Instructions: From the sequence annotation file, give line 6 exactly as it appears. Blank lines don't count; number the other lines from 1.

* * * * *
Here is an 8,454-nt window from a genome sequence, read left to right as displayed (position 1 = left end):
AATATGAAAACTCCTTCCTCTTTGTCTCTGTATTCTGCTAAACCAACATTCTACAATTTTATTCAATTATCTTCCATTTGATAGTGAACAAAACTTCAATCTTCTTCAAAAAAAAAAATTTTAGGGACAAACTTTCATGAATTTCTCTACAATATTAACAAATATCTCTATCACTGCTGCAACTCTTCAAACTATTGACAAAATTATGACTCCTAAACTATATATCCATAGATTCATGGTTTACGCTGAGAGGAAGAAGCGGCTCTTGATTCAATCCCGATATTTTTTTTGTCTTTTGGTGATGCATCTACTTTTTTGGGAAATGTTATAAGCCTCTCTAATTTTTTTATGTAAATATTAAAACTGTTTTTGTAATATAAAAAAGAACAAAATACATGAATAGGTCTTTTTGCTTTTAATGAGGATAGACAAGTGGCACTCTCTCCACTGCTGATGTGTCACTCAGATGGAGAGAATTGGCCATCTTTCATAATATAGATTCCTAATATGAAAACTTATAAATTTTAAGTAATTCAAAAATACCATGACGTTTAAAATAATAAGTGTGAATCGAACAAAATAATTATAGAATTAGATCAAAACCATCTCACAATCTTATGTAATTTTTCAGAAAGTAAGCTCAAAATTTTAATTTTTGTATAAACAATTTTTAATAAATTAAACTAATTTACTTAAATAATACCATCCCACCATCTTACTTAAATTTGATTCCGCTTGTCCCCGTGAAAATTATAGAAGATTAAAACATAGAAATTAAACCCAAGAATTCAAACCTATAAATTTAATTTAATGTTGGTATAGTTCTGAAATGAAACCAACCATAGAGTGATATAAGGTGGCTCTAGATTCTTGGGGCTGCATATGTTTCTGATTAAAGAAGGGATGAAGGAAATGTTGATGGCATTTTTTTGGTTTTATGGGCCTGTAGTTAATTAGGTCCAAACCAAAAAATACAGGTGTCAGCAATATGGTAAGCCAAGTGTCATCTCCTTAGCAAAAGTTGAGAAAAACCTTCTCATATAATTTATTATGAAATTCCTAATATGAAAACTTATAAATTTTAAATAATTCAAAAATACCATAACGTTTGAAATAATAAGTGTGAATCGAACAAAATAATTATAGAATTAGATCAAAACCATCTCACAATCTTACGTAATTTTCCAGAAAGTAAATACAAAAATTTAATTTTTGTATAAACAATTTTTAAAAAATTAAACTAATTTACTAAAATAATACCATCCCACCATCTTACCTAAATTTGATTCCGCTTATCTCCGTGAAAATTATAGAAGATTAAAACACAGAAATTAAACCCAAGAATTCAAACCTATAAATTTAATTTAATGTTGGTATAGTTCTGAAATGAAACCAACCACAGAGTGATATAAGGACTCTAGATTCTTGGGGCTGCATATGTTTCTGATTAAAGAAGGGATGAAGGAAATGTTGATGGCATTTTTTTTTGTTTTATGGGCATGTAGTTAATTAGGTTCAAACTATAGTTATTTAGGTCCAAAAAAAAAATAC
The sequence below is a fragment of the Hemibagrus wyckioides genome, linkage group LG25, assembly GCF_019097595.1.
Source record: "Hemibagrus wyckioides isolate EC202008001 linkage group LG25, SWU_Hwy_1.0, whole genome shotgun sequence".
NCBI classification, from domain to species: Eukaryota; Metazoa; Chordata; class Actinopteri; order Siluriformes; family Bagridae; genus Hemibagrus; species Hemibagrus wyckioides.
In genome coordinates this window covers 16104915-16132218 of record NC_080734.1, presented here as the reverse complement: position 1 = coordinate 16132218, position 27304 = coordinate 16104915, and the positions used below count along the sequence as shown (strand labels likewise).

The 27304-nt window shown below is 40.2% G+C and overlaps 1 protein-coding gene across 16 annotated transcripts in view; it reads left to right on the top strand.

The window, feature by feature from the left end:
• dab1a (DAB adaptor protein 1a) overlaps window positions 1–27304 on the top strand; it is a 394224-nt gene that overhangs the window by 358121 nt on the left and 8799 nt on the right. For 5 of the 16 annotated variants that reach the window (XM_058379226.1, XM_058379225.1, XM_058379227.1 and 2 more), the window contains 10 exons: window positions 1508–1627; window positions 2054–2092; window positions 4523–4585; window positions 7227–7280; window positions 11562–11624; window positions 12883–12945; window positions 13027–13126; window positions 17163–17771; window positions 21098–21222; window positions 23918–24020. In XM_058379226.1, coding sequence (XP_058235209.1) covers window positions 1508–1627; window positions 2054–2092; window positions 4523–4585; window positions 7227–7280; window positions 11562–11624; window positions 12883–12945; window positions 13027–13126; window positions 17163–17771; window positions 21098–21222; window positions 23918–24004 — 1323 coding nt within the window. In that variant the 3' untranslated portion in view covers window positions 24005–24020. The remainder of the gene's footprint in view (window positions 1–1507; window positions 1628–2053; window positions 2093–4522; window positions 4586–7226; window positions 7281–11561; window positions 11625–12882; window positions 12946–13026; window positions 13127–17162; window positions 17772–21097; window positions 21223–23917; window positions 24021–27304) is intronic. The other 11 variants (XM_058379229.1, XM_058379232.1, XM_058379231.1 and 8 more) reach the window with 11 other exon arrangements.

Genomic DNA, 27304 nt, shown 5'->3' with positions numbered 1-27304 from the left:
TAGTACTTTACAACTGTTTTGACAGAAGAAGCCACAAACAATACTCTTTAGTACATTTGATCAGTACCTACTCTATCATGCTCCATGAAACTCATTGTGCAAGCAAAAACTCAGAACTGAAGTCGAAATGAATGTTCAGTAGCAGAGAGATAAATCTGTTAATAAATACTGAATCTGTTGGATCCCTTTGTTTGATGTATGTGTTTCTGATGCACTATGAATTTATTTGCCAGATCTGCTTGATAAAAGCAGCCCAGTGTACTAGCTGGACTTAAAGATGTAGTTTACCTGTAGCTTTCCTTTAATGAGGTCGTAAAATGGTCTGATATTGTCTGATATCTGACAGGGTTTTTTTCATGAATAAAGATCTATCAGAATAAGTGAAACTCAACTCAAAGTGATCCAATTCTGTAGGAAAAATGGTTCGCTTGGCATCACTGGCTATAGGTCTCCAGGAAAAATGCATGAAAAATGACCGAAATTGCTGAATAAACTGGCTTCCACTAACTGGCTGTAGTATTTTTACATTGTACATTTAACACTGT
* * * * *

In genome coordinates this window covers 16104915-16132218 of record NC_080734.1, presented here as the reverse complement: position 1 = coordinate 16132218, position 27304 = coordinate 16104915, and the positions used below count along the sequence as shown (strand labels likewise).